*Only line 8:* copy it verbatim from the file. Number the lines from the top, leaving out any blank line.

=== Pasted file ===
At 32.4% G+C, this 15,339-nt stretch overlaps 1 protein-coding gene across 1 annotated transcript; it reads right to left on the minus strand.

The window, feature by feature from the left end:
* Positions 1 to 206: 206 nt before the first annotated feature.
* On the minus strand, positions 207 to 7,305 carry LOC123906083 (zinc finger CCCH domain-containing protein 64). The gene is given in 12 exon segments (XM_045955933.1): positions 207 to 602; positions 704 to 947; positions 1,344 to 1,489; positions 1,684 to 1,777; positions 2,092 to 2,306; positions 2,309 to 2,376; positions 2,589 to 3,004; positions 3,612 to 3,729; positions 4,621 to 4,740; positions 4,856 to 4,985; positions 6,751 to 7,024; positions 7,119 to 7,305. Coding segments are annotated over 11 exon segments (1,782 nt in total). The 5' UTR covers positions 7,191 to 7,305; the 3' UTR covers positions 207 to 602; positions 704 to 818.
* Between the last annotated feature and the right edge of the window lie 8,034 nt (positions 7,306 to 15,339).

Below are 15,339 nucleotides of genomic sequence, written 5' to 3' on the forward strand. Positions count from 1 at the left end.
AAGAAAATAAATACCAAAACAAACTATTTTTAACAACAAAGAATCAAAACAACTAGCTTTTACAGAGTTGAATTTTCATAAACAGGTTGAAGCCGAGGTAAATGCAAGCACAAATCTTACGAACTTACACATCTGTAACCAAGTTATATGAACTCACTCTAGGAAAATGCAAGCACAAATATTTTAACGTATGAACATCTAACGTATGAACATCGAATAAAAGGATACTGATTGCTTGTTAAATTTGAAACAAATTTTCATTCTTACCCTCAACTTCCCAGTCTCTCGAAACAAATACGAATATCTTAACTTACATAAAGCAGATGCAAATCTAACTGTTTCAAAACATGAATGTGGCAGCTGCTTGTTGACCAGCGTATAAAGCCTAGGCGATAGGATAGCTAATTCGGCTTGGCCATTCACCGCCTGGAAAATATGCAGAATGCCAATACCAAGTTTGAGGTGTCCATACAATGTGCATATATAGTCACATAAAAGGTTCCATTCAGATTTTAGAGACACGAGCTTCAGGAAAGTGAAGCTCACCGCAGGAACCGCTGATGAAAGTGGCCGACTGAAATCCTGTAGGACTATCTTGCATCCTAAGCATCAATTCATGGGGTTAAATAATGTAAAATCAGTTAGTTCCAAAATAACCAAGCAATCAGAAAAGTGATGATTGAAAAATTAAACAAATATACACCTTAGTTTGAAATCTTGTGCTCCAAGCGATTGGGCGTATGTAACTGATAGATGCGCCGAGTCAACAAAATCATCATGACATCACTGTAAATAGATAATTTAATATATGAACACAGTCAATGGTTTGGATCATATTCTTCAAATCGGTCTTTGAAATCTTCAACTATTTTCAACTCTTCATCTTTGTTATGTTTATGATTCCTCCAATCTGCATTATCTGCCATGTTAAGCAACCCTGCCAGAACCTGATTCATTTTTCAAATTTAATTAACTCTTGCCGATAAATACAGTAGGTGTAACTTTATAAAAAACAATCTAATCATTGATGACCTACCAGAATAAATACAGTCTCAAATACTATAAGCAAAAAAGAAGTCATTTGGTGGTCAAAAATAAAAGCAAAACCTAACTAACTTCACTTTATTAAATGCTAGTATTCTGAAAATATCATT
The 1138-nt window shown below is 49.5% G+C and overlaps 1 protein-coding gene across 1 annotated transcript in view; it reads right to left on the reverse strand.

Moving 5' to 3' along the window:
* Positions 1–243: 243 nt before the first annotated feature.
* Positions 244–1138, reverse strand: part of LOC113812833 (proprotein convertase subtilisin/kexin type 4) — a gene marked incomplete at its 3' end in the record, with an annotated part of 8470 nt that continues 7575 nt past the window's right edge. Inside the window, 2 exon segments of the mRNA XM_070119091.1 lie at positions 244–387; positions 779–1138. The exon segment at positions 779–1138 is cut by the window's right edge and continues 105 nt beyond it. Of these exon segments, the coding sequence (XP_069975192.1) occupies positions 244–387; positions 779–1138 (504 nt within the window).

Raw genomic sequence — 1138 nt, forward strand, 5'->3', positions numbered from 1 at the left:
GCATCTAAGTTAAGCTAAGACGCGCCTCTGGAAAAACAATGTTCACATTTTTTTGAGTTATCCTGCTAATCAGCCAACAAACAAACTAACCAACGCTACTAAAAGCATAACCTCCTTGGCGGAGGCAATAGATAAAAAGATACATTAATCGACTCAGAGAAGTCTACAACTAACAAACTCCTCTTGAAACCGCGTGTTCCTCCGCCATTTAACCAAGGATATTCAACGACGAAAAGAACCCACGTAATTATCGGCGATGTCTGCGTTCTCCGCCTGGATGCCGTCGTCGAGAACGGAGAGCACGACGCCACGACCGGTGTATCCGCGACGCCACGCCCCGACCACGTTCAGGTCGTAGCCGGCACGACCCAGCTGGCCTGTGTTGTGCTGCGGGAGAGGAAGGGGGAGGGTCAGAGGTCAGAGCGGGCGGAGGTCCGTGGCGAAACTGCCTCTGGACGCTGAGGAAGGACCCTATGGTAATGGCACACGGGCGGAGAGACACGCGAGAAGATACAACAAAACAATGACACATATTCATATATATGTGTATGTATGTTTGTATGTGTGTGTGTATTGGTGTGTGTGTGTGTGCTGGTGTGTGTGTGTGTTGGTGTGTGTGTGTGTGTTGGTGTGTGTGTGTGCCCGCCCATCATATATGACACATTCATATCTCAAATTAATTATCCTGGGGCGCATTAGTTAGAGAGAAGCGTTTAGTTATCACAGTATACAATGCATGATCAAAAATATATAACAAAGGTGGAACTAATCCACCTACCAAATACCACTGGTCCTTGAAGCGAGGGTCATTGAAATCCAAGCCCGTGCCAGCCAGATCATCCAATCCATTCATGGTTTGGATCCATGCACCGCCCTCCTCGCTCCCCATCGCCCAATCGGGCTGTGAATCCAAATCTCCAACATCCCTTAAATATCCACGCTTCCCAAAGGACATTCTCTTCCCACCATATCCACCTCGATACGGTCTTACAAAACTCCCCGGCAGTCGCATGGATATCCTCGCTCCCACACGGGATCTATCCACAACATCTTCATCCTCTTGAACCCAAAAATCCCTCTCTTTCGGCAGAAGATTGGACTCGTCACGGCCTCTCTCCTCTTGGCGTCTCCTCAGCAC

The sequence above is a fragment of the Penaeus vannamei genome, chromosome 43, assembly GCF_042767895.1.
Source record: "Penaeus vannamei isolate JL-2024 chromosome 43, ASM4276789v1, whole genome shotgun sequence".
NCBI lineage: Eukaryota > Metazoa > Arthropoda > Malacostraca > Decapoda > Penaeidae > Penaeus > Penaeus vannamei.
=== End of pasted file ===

The 1138-nt window shown below is 49.5% G+C and overlaps 1 protein-coding gene across 1 annotated transcript in view; it reads right to left on the reverse strand.